If you are active on social media for past few years, you might not have missed this. The fortnight containing June 1st, for past decade, is always spent talking about the Royal family that was slain on 1st June, 2001.
The form of social media has changed, from msn messenger to hi5 to facebook to twitter, but the talk has not. Come June 1 and the old pictures of the then Royal family – with a tagline saying ‘rare’ – appears everywhere. It has hardly diminished, even as the years tend to deform memories. If facebook and twitter are any indicators, one gets the feeling that the respect for that family has only turned into reverence.
To note that this year’s anniversary came close in the heels of Constituent Assembly’s demise, one can understand why the massacred family was glorified so much by the commoners. People, except for the ones who have vested interests, try to seek solace from their own disappointments. Glorification of the killed family was in some ways to find an escape from the utter disappointment of not having a constitution.
There were people who said, had King Birendra remained, Nepali people would have voted for monarchy to stay, even if there was elected constituent assembly. Murmers were heard: he was pro-people. Claims were made: he could not see his subjects suffering. Fair enough. Maybe. But, maybe not. For, dead can’t do anything. And certainly, dead can’t do anything wrong at all. That’s why the charm of massacred Royal Family will remain in the minds and hearts of the people. As it grows old, the story will become more and more mystic, and the erstwhile King might look divine then.
But the question here is not whether King Birendra was good or not. The question here is: why he is considered a hero more than a decade after being killed.
At the risk of angering the slight-monarchists and pro-monarchists, I’d say, the reason is because he left Nepal a little weaker and more fractured than the he had inherited. The purpose here is not to taint him or say that it was his intention. For he and his family did not wish to go this way. But simply that a country at the peak of armed conflict is what we had, once he was thrown out of this world. It was a rude awakening to all of us. Suddenly the Shangri-la was exposed to reality. Nothing was golden anymore. Imagine being stripped naked in front of a full auditorium. It was akin to that. All of a sudden… Your worst possible nightmare becoming a reality…
But, the mind has amazing ways of trying to get back to comfort zone. We always think that the world was good when we were young. It’s a cocoon we live in. It’s our own imaginary garden – the Eden – that we sometimes rest in. That’s why ‘Summer of 69’ is a great hit. That’s why Brian Adams is etched in our minds. That’s why we remember King Birendra and his family with reverence. We know things were not great during his times, but newspapers remind us every day that nothing went right after his death either.
A lot has changed in these 11 years. The term Royal has been taken out from a lot of institutions (that has hardly changed their modus operandi). Staunch monarchists fear to admit in public that they are one. We don’t have a guardian angel (as it used to be said) looking over us anymore. It is now about what we choose as a destiny for ourselves.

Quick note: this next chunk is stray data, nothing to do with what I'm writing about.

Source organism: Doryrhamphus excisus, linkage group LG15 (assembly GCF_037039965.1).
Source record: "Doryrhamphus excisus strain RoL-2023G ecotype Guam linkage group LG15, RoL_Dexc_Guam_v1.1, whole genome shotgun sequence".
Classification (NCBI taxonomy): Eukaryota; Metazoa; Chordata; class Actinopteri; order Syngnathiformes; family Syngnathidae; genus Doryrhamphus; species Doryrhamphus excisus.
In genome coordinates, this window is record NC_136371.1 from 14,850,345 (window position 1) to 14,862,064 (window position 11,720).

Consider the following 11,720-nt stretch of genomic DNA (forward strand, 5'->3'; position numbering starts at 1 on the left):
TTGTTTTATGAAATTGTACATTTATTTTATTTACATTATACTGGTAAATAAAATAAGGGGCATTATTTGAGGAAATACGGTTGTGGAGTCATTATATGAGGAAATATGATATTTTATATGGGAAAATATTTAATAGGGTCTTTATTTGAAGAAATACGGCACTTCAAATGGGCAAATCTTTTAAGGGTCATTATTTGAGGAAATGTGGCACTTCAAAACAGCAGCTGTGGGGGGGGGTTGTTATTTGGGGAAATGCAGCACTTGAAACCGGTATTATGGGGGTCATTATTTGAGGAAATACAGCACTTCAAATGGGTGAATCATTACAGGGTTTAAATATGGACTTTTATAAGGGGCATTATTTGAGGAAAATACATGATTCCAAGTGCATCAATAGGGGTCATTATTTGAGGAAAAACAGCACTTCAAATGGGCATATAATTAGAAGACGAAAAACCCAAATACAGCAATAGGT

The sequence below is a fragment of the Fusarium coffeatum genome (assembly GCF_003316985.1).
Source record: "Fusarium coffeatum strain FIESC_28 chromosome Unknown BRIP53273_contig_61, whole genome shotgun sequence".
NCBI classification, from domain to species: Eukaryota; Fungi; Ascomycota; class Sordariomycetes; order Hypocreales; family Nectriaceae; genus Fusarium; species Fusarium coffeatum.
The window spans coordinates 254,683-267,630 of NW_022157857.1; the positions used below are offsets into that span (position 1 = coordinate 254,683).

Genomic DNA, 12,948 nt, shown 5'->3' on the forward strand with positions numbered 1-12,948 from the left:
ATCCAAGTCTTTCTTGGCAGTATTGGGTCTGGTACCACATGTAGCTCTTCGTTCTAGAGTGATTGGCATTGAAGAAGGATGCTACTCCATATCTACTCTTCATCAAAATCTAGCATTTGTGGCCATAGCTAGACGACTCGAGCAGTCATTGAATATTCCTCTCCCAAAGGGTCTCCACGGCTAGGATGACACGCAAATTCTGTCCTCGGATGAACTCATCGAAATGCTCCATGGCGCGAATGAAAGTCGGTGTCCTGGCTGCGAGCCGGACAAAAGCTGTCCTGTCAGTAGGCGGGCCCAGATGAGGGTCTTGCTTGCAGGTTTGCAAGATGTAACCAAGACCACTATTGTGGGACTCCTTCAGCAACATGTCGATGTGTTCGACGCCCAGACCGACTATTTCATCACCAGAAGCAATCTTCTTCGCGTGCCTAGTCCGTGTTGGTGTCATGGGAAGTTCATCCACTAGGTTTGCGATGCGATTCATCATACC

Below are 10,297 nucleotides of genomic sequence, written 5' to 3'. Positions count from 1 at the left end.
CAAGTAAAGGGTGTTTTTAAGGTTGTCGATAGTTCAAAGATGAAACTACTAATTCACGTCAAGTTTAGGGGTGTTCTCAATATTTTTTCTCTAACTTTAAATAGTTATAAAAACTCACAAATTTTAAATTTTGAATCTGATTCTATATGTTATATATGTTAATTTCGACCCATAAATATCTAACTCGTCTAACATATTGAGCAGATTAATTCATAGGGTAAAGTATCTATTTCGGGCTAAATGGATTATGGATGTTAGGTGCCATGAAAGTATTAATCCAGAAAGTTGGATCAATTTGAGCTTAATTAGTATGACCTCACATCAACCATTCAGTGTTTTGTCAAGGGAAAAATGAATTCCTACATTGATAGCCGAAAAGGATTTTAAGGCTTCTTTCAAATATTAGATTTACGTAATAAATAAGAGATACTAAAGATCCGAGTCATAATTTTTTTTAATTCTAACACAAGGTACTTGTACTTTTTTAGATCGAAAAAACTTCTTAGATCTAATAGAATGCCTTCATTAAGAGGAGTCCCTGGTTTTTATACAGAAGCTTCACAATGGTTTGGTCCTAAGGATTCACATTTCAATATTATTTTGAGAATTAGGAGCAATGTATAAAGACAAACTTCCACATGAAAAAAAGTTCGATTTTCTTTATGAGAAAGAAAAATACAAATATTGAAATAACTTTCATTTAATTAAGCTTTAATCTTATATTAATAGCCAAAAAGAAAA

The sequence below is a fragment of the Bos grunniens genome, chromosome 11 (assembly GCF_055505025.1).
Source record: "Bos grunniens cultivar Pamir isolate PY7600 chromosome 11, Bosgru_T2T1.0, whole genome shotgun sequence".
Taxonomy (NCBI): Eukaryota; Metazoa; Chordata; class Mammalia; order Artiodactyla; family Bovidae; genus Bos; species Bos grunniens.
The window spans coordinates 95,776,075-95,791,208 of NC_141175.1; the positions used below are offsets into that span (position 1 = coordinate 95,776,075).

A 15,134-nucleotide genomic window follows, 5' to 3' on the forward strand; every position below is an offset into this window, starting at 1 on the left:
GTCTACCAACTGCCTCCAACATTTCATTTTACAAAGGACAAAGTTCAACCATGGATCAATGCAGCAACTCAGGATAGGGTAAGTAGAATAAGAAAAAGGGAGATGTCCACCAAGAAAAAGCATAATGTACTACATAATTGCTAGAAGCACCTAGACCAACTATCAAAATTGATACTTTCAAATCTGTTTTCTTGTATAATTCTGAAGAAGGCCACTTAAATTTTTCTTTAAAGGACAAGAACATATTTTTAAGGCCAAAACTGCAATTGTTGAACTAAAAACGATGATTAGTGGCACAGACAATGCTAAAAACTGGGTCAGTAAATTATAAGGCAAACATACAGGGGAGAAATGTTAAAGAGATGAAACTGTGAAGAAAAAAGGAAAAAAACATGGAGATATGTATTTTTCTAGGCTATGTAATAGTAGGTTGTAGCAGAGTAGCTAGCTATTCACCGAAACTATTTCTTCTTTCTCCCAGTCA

It is understood that these may not be the best of times. The times when the politicians are the butt of most jokes around tea stalls. We have a feeling that we were cheated, with the failed constituent assembly and the agenda of state restructuring. The feeling that the politicians have let us down reverberates across the society.
The wheels of fortune are pointing towards us again. It’s true that that we may not solve every problem in a short time, but we might do something meaningful, when the opportunity is here. The people, who feel cheated as of now, will have to impress upon the ones they elected that they need to do something meaningful for the people that voted for them, elected them, and elevated them to a position of power. We have a responsibility to make them feel that they owe it to us.
To win people, they don’t have to do things out of ordinary. It is not about becoming Buddha, gaining the all conquering wisdom, becoming the ‘enlightened’ one, rising above the ranks of mortals. It is just about recognizing what we want. And that is simple enough.
Yours truly, during his travels in Nepal (which cannot be called exhaustive, but at least representative) has been amazed to see how modest Nepalis are, and how modest their dreams are. This is not about one ethnicity. This is constant across ethnicities, class, region and religion and gender. It’s just about being able to work for an amount that can be considered fair. An amount, by which they can live. They just want a guarantee that if they left work in the morning, their family can remain in peace that they would be back by the evening, for sure. It’s just about, not having to walk miles to fetch a pail of water. It’s just about, not having to sell their property, just when they fall sick. It’s just about, wanting a genuine education for their children. An education by which, they can lead their lives. It’s just about, wanting dignity for what they are.
It’s just about, that ‘tiny’ much!
(PS: This write-up appeared in Yours Truly’s Column in The Kantipur Times, published from Australia, on 6th June, 2012)